A new report from International Data Corp. (IDC) Canada indicates that corporations are ready to embrace wireless data services but that they are getting impatient with the tortoise pace at which vendors are moving to launch such services.
According to the study commissioned by IBM Canada Ltd. of Markham, Ont., 56 per cent of 100 senior executives from some of Canada’s largest companies surveyed said their organizations either have a wireless strategy in place or will have one by the end of the year. But in an interesting twist, while companies are ready for the move to wireless services, many of the organizations questioned said wireless vendors are behind in technology and implementation of services.
“If you’ve got a lot of large organizations who are basically ready and willing to use wireless and the services aren’t there, then that’s a bit of a cause for concern,” said Joe Greene, vice-president of IDC Canada and co-author of the reported called “The Evolution of Wireless Communications.”
Breaking the numbers down further, 34 per cent of the executives surveyed said they already have a wireless strategy in place and the other 22 per cent will have one in place by the end of 2001. All executives expect their companies will have a strategy in place by 2003. And chances are, Greene said, that very few of those surveyed will fail to meet their wireless strategy objectives, but the implementation of their strategies will be hindered by the lack of services available from wireless vendors.
A number of concerns are keeping companies from incorporating wireless into their daily business practices, Greene said. Security is one of the concerns at the top of the list, but the lack of good wireless devices, slow transmission speed, a lack of wireless standards amongst manufacturers and service providers and the cost and integration with back-office systems are also keeping executives up at night.
For once, however, the message is not that Canada is falling behind the U.S. but that it is falling behind Europe and Asia-Pacific, Greene said. There is a good reason for the gap between Canada and overseas countries, however. The creation of wireless standards and the expensive cost of wireline services have caused Europe, for instance, to make the move to wireless a lot quicker than its North American cousins. The U.S. is about on the same level as Canada in this case.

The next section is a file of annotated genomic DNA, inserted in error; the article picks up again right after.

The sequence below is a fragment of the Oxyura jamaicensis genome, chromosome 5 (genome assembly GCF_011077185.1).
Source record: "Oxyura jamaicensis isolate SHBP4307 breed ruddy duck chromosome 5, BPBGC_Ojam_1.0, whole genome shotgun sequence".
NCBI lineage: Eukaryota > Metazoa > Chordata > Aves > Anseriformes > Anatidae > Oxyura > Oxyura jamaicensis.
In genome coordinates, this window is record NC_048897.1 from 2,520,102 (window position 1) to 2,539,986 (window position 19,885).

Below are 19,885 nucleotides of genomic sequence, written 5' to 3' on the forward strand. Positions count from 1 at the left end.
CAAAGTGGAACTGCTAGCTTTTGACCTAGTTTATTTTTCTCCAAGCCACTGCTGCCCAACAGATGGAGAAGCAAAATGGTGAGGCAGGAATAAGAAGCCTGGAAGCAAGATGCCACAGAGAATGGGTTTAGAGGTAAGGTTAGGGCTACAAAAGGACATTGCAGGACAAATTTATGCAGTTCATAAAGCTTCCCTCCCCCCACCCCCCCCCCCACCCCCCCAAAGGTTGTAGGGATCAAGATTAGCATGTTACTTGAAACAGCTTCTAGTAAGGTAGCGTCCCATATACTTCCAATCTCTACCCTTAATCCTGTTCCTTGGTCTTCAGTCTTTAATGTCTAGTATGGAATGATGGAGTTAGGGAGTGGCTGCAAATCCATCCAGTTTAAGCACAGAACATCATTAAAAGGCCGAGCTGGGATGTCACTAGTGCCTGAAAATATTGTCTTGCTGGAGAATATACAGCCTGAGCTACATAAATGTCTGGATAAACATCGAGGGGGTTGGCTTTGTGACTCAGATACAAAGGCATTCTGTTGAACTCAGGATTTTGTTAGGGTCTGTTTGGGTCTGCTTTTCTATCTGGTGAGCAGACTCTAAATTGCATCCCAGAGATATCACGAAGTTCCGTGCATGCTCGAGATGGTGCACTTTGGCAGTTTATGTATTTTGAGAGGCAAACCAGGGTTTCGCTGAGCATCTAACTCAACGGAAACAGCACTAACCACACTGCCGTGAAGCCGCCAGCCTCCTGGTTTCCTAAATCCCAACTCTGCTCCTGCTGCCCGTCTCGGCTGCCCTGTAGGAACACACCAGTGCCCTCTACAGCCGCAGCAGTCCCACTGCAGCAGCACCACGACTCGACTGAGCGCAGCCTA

“The large end-users seem to be ready and they want this kind of service. It’s the service providers that aren’t ready to deliver,” Greene said. He predicted it will be two or three years before the service providers are ready.
Businesses are looking for available services and service providers are not yet ready to deliver, said Shahla Aly, vice-president of telecommunications and wireless services at IBM Canada. IBM Corp. has invested over US$1 billion worldwide in wireless services and has partnered with many companies like Waterloo, Ont.’s Research In Motion (RIM) Ltd., manufacturers of the BlackBerry wireless e-mail devices.
RIM’s David Werezak, vice-president of marketing, tells a different story than the one coming from IDC and IBM.
“Today, there really are no other parts of the world other than the United States and Canada that have significant wireless data networks and services,” Werezak said.
He said that the U.S. and Canada are ahead of what is going on in the area of wireless data services than other parts of the world, although there has been remarkable penetration of NTT DoCoMo Inc.’s i-mode device in Japan’s consumer space. RIM’s BlackBerry has more than 6,000 users, most of which are business-to-business customers, Werezak said.
“Certainly in our experience [and] from our perspective, we really think this is an area where North America is showing a lot of leadership,” Werezak said.